THEORY: Art Deco

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ART DECO

ARTDECO(1925-1940)

Exemplified by the geometric designs of famous New York buildings such as the Chrysler Building and Rockefeller Centre, Art Deco was the most fashionable international design movement in modern art from 1925 until the 1940s.

Like the earlier Arts and Crafts Movement, as well as the curvilinear style of design known as Art Nouveau, as well as the German Bauhaus design school concept, Art Deco embraced all types of art, including crafts as well as fine arts. It was applied to decorative art like interior design, furniture, jewelry, textiles, fashion and industrial design, as well as to the applied art of architecture and the visual arts of painting, and graphics.

Rockefeller CentreChrysler Building

The word ART DECO derives from the 1925 Exposition Internationale des Arts Decoratifs Industriels et Modernes, held in Paris. The show was organized by an association of French artists known as, La Societe des Artistes Decorateurs (society of decorator artists), led by its founders Hector Guimard (1867-1942), Eugene Grasset, Raoul Lachenal, Paul Follot, Maurice Dufrene, and Emile Decour, some of whom were previously involved in Art Nouveau. Note however that the term Art Deco was not widely used until popularized by the art historian and critic Bevis Hillier in her book Art Deco of the 20s and 30s (1968).

Some Founders ofLa Societe des Artistes DecorateursEugene Grasset

Hector Guimard

Emile Decour(society of decorator artists)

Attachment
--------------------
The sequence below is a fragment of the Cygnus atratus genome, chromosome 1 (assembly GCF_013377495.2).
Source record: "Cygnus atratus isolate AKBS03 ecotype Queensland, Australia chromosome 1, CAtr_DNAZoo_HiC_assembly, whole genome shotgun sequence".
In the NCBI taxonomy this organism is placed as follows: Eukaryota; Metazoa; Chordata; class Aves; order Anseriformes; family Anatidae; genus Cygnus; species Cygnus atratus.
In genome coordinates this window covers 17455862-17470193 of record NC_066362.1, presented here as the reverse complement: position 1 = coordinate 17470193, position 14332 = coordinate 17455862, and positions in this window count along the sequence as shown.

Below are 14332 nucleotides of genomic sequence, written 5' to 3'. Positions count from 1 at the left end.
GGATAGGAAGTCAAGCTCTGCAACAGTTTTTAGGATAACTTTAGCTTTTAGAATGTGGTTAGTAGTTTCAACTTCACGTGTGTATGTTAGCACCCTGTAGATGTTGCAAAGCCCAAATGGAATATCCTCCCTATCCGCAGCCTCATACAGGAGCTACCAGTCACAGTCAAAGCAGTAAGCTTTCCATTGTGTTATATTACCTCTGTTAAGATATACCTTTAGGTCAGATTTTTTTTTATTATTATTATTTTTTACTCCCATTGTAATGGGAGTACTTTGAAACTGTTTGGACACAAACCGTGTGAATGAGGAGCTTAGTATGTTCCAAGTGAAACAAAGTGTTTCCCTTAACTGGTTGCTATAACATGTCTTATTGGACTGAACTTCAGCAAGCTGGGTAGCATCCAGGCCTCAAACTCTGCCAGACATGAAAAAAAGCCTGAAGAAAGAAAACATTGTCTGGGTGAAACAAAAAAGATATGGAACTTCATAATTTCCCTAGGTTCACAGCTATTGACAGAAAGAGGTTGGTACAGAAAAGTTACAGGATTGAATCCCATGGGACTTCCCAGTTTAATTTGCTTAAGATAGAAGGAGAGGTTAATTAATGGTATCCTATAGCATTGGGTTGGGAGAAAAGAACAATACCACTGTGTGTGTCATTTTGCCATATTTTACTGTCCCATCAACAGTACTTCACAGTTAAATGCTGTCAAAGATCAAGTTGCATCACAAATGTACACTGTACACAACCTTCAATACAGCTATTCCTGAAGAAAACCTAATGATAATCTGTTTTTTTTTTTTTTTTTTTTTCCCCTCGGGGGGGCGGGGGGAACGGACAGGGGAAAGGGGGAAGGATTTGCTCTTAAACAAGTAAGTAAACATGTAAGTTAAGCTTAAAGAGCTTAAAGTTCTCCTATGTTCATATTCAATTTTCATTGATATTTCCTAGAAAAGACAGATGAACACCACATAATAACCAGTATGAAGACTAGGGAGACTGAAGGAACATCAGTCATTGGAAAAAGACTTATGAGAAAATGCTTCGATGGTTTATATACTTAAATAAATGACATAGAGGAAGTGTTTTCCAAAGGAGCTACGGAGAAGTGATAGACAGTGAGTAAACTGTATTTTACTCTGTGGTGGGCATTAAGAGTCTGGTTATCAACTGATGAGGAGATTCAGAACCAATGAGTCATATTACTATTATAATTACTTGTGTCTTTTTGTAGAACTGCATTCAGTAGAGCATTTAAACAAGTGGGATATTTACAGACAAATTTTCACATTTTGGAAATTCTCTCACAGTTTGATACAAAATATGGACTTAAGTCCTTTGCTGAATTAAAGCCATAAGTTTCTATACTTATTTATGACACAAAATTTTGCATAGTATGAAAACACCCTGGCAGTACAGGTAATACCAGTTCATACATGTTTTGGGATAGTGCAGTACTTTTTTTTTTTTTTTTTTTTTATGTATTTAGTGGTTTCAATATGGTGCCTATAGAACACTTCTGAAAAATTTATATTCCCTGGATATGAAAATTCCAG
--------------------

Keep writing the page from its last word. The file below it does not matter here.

The Art Deco style, adopted by architects and designers around the world, spanned the "Roaring Twenties", the Great Depression of the early 1930s, and the years leading up to the Second World War. It suffered a decline in popularity during the late 30s and early 40s, when it began to be seen as too gaudy and ostentatious for wartime austerity, after which it quickly fell out of fashion. The first resurgence of interest in Art Deco occurred in the 1960s - coincident with the movement's affect on Pop Art - and then again in the 1980s, in line with growing interest in graphic design. The style appeared in a number of jewelry and fashion ads.

The structure of Art Deco is founded on mathematical geometric shapes which drew equally on Greco-Roman Classicism, the faceted architectural forms of Babylon, Assyria, Ancient Egypt, and Aztec Mexico - notably their ziggurats, pyramids and other monumental structures - and Machine Age streamline designs from aviation, the radio, and the skyscraper. In particular, Art Deco designs are characterized by trapezoidal, zigzagged, and triangular shapes, chevron patterns, stepped forms, sweeping curves and sunburst motifs - the latter being visible in a number of separate applications, including: shoes, car radiator grilles, the Radio City Music Hall auditorium, and the spire of the William van Alen Chrysler Building (1928-30) in New York.New materials were also much in evidence, such as aluminum, stainless steel, plastics, lacquer and inlaid wood. And while continuing the use of high quality Art Nouveau materials, such as moulded glass, horn, and ivory, Art Deco also introduced exotic items like shark-skin, and zebra-skin.

Art Deco Characteristics, Materials

Famous Art Deco in America

Chanin BuildingEmpire State BuildingMcGraw-Hill Building

Reporter : Datur, Arnel, R.